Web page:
The next temporary exhibit at the Canterbury Museum also caught my interest. In August 2020, it was about the moon, including a giant sphere suspended from the ceiling which had high resolution imagery of the moon projected onto it, mimicking an up-close view of this celestial body. I intermittently try to take photos of the moon myself, and sometimes get the settings on my DSLR camera to work with me, but its inconsistent, and more often than not, I get an overexposed or blurry image. I’m a science geek at heart, so I love a lot of the natural history and exploration-based exhibits, and I was really impressed by the imagery of the moon on display. A decade on since I emigrated, I really struggle to remember how the moon looked from the Northern Hemisphere. Its Southern Hemisphere facade is just so familiar to me now, and it will be such a novelty to see its alternate image whenever I get back to Scotland.

 

Although still winter, the second-half of August started to hint at the coming of spring. I was supposed to be in Europe enjoying a fantastic 6-wk multi-country adventure but like many others, COVID had me grounded and months of battle to get my money back ensued. My back was coming along well, and my mental health was improving with it, so the last few weeks of winter saw me getting out and about as much as I could. This time round at New Brighton beach, the ice cream truck had returned, and like my memories of life in Aberdeen, Scotland, buying the first ’99’ ice cream of the season is always a sure sign that warmer and longer days are coming. At that time I had no idea when international travel would re-commence, so instead I simply stood at the end of the pier staring out onto the calm blue expanse of the Pacific Ocean, daydreaming of foreign lands.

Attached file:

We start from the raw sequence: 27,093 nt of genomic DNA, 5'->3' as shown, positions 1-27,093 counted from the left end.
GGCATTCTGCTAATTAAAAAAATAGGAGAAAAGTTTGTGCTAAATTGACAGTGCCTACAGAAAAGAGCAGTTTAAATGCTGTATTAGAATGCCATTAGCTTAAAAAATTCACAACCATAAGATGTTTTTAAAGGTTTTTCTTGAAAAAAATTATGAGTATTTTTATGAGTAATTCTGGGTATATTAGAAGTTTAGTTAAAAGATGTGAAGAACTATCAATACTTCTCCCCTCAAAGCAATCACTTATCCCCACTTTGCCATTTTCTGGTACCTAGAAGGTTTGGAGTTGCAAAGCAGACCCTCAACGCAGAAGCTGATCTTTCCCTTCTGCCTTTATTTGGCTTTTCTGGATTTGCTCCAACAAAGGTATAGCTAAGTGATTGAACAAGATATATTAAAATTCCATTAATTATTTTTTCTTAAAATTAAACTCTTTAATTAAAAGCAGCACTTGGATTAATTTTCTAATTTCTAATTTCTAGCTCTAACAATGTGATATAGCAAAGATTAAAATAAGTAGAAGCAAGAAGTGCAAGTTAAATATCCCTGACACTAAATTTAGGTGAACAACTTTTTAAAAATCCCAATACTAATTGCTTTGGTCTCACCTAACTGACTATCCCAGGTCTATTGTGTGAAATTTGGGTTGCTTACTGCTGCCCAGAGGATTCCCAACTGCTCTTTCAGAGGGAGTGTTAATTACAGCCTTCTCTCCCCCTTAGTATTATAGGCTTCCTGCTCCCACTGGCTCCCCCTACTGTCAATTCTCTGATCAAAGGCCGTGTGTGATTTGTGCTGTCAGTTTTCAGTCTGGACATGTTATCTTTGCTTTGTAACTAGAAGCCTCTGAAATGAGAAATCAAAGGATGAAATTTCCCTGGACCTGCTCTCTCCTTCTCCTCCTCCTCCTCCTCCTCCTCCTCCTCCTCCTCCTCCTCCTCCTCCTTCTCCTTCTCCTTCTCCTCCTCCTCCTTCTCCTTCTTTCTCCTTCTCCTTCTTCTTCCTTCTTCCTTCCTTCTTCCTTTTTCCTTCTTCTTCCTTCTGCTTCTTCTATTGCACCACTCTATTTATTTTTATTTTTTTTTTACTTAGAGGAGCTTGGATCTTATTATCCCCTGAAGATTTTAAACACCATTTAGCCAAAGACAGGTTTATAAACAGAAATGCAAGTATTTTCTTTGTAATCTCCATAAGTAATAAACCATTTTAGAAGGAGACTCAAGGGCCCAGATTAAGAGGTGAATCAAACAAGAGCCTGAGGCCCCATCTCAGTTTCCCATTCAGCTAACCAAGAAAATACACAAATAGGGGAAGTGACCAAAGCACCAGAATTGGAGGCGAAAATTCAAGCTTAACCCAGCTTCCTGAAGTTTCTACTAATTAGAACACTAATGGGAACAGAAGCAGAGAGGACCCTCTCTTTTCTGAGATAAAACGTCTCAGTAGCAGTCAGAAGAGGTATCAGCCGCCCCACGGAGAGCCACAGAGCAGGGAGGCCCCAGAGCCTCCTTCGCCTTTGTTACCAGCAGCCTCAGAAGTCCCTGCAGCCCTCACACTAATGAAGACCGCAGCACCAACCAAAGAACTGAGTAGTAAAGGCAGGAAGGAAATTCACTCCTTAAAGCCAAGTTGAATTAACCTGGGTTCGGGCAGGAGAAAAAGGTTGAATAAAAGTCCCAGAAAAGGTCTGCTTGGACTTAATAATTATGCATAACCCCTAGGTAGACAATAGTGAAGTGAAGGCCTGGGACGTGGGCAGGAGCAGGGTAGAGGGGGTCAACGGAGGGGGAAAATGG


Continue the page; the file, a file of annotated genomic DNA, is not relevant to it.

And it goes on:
For a different view of the Pacific Ocean, I utilised my annual pass to take a jaunt up the gondola to Mt Cavendish. I come up here time and time again, sometimes under my own steam via the Bridle Path, and sometimes if I’m short on time or lazy, via the power of the gondola. The view never gets old, and I can’t help take the same photos of the same view every time. It’s a great place to grab a coffee also, a financially bad habit that I’ve only more recently got on top of. The tips of the Southern Alps were covered in snow, but everywhere else looked green and fresh, another sign of the seasonal change to come. In the city though, there was still a quietness about the place.

 

A few of my work colleagues and I decided to head out to Orana Wildlife Park just outside of the city. I hadn’t been there since the year after I moved to Christchurch. I’m not a massive fan of zoos or wildlife parks as I find many of them struggle financially to create a space stimulating enough and appropriate for some of their inmates. This particular park had spent a lot of money creating a new exhibit space for some great apes amid a lot of promotion since I’d last visited. They weren’t the only new arrivals, as I found some Tasmanian Devils, my favourite Australian marsupial, had also taken up residence. But overall, the park just seemed sad. Some enclosures were empty, others looked in need of major upgrade, and even the swanky new ape house contained one of the most depressed-looking gorillas I’ve ever seen. The only fun part of the trip was doing the short zipline and taking comical photos of the giraffes eating, but otherwise I left rather jaded. Thankfully though, spring was soon to burst into bloom, and a brand new adventure awaited.

Reaching New Heights

Sometimes you just have one of those days that are incredibly enjoyable. Where everything is exciting or new or exhilarating or all of these things combined. After a long hike out from Port Craig on the third day of the Humpridge Track, I’d left Southland behind and driven north into Otago. One of my favourite parts of the country is Wanaka, but by this point in February 2020, it had been a while since I’d been. I’d last been there for a friend’s wedding where the sun had shone brightly above, and now, late in the evening, I arrived to overcast skies.